Joey ends Blue Room year on a high
In their award-winning 2012 show Eve, writer-performer Margi Brown Ash and writer-director Leah Mercer told the sad story of the now-forgotten Australian writer Eve Langley. The biographical details, though, were just a jumping off point for their exploration of Eve's rapture and for Ash's remarkable performance.
Their new play, Joey: the Mechanical Boy, also deals with real events and people. They may be obscure now but in the American frenzy for all things Freudian after World War II, the autistic boy Joey, his so-called "refrigerator mother" and the psychotherapist Bruno Bettelheim were big news.
Much of Bettelheim's analysis and approach - especially his claim that autism was the result of psychological trauma in infancy rather than a neuro-developmental disorder - has been discredited. Still, for four decades, his views were highly influential.
Playing the autistic is a treacherous venture. The emotional nakedness, the wild swings and pulverising truthfulness are gripping but the slightest tilt into melodrama or self-consciousness can instantly make the characterisation a parody, and contemptible. Philip Miolin - almost unrecognisable even when the mask and helmet he wears through most of the play are removed - delivers a career performance as Joey.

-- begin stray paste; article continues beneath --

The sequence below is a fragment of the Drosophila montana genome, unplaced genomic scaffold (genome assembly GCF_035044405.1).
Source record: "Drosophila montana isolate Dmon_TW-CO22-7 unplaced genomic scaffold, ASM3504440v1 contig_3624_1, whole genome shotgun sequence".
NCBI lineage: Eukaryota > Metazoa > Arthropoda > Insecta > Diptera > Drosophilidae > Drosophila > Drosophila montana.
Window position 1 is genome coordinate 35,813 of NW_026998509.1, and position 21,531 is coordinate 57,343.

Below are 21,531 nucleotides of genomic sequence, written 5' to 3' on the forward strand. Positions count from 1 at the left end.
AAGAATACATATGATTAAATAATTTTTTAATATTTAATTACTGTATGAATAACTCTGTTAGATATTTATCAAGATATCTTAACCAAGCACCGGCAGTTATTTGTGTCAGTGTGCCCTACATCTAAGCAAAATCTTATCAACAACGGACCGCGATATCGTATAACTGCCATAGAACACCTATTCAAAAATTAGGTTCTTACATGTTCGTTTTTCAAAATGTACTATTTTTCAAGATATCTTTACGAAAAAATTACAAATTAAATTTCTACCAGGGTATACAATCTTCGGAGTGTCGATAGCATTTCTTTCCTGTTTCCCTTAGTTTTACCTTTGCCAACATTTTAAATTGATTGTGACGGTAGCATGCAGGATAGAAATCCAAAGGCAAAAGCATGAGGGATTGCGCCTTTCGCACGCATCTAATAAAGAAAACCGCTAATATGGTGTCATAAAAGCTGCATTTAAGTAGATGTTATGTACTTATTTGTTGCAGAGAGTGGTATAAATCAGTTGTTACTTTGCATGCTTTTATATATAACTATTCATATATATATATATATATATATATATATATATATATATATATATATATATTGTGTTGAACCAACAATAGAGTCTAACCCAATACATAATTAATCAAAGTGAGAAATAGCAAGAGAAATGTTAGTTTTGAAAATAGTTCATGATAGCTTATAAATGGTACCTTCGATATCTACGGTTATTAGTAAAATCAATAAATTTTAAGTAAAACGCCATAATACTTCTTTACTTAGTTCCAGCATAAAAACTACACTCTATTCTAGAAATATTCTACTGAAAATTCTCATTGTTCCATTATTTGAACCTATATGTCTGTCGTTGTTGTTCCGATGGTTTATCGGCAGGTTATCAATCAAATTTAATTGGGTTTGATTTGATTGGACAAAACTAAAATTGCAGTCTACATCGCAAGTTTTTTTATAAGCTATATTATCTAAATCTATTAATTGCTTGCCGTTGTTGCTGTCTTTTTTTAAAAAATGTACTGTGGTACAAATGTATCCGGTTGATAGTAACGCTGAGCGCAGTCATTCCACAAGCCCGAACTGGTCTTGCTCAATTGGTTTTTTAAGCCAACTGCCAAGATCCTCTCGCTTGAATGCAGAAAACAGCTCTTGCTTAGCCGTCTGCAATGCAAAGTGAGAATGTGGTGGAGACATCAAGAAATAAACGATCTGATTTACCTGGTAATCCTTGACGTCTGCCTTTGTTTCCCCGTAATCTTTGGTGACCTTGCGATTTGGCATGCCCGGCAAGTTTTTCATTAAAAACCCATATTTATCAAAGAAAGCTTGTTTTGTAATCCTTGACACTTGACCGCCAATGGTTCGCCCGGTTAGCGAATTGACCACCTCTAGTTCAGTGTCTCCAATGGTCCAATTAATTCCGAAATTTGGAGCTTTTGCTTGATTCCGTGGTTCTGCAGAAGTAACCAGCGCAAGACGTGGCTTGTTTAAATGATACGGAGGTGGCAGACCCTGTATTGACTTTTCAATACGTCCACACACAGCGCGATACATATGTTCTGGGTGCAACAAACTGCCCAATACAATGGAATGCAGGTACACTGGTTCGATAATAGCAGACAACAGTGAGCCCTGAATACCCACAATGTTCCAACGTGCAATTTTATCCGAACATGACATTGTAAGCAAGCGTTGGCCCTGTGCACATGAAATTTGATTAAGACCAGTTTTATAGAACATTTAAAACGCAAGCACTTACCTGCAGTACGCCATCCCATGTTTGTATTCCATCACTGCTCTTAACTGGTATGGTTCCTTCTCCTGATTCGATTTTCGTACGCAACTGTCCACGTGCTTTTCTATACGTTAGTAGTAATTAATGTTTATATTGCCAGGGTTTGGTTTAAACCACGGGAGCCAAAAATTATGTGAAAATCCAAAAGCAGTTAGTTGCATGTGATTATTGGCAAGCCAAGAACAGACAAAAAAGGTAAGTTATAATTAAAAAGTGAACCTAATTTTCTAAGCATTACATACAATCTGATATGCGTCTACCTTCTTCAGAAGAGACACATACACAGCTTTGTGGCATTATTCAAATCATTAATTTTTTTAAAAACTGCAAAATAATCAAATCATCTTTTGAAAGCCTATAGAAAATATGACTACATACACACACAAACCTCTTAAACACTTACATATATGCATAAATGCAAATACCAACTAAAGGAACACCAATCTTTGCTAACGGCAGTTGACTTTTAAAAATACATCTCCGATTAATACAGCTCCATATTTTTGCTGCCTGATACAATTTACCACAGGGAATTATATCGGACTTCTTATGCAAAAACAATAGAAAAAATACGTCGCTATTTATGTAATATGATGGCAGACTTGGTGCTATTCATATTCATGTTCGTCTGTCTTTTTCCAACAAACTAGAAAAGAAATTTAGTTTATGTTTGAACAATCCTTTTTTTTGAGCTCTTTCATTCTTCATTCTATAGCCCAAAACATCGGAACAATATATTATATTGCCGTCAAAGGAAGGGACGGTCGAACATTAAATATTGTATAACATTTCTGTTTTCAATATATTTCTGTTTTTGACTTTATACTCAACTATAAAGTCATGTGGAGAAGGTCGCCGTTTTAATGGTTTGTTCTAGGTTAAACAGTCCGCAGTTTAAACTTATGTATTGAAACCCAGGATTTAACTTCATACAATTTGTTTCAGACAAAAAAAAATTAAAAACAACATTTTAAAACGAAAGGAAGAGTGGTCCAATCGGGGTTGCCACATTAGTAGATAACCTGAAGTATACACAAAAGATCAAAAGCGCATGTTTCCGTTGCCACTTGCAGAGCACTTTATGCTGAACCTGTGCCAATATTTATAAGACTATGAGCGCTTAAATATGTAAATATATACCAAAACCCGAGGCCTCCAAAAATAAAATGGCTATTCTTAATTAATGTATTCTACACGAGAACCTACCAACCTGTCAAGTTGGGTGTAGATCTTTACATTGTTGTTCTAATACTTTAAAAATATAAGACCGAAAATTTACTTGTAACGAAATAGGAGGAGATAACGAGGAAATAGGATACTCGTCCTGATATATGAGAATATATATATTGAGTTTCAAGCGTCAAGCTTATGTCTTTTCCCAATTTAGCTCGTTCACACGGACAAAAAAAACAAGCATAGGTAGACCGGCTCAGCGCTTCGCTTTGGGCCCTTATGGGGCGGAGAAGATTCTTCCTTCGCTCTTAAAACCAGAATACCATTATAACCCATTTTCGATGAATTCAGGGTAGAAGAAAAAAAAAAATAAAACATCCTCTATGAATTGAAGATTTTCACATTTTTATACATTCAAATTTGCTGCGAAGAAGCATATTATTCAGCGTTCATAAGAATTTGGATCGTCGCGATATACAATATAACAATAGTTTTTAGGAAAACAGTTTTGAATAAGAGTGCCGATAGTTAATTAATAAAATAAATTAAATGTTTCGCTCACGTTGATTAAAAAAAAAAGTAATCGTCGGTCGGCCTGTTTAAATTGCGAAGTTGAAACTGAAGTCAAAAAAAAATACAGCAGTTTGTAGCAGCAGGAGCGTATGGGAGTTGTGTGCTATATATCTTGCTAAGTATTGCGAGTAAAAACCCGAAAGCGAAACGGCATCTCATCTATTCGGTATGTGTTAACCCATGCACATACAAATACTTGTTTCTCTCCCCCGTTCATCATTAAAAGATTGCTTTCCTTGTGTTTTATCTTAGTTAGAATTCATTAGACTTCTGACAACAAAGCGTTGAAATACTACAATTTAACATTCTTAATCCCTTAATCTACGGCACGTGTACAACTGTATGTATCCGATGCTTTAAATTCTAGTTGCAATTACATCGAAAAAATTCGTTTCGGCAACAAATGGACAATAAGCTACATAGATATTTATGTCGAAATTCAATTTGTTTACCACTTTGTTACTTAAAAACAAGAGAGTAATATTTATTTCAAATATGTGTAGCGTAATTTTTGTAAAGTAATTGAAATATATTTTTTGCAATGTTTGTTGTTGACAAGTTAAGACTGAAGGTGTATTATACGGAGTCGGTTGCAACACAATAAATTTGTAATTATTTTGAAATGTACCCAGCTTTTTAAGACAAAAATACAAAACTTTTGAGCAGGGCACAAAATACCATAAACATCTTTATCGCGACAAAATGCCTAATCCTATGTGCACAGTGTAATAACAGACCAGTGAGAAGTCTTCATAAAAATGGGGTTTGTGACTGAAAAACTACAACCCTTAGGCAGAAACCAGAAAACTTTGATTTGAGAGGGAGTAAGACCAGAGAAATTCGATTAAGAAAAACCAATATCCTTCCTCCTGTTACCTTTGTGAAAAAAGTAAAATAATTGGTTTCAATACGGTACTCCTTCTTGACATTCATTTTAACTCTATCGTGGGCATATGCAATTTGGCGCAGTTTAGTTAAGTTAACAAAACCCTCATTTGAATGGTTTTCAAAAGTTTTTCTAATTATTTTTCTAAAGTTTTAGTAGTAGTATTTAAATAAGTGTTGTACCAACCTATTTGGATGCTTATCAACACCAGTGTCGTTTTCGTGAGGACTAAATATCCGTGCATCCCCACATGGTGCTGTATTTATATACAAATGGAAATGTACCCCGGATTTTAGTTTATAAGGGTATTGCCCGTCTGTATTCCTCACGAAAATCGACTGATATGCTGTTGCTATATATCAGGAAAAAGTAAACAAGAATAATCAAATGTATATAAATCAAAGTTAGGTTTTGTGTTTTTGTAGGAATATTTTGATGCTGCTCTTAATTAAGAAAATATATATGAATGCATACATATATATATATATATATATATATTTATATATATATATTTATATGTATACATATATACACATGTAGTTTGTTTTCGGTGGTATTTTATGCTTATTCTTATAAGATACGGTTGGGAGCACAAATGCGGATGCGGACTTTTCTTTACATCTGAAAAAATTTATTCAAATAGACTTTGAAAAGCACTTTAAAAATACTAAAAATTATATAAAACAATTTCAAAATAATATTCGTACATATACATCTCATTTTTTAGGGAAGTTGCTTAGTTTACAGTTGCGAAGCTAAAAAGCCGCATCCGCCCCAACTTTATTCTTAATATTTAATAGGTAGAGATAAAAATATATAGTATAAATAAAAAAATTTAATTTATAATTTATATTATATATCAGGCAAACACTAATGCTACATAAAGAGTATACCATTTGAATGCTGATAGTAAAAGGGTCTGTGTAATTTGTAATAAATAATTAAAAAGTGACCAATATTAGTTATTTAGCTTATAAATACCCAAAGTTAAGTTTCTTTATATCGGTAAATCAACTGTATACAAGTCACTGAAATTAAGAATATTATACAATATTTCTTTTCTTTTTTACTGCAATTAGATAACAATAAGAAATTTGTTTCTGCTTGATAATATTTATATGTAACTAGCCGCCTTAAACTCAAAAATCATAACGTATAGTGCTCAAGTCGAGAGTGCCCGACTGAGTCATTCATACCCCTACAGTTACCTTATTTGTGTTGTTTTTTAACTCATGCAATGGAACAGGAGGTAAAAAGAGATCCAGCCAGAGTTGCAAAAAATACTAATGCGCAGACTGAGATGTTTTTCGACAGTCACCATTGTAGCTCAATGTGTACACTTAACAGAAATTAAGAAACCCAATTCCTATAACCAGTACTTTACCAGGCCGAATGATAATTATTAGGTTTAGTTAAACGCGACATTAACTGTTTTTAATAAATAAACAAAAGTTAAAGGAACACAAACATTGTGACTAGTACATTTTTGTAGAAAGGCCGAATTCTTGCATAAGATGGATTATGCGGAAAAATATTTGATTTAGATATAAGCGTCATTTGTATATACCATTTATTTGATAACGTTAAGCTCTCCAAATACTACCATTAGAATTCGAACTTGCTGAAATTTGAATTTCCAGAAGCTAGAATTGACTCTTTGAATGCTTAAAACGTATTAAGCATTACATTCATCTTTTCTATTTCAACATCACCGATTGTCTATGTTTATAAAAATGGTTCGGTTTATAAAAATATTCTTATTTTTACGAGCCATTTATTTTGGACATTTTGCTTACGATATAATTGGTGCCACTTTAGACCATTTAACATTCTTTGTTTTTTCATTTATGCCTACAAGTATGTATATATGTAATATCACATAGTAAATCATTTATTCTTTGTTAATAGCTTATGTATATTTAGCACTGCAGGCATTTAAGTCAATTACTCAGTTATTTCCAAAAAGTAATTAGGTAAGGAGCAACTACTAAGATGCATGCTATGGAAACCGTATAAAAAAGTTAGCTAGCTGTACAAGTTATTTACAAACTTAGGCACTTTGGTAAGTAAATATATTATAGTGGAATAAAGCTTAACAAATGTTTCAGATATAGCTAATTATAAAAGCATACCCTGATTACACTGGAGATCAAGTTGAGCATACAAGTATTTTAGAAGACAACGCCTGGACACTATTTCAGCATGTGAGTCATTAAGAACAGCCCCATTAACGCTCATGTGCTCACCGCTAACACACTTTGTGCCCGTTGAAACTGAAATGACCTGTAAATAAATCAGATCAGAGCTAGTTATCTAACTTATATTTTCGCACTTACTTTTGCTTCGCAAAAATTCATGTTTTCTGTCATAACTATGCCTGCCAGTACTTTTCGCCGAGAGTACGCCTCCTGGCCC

Mercer prudently resists the temptation to bring clarity to moments where it escapes Joey. This makes his savant insights ("Growing up is how much you change on the outside") blindingly lucid, and Miolin's performance even more accurate and impressive.
That resistance presents the audience with some challenges reaching understanding and meaning but, happily, Ash and Mercer let us discover explanations for Joey's disorder organically, rather than force-feeding us, as Peter Shaffer did in his deplorable Equus.
Tessa Darcey's claustrophobic, ramshackle set, Karen Cook's strikingly precise lighting and Joe Lui's dense, edgy soundscape echo Joey's interior landscape, adding greatly to the show.
And, best of all, Ash's longstanding collaboration with Mercer brings her back to Perth. She's powerful and utterly convincing as both Joey's mother and Bettelheim; her transitions flawless, her voices precise, her physical and emotional control exquisite. She's quite something.
Joey is the last of 49 shows presented by the Blue Room in 2014. That's a signal achievement by its executive director Kerry O'Sullivan, producer Susannah Day, their small team and the Blue Room's wider community of artists. Make no mistake; it is the central and most important enterprise in West Australian theatre.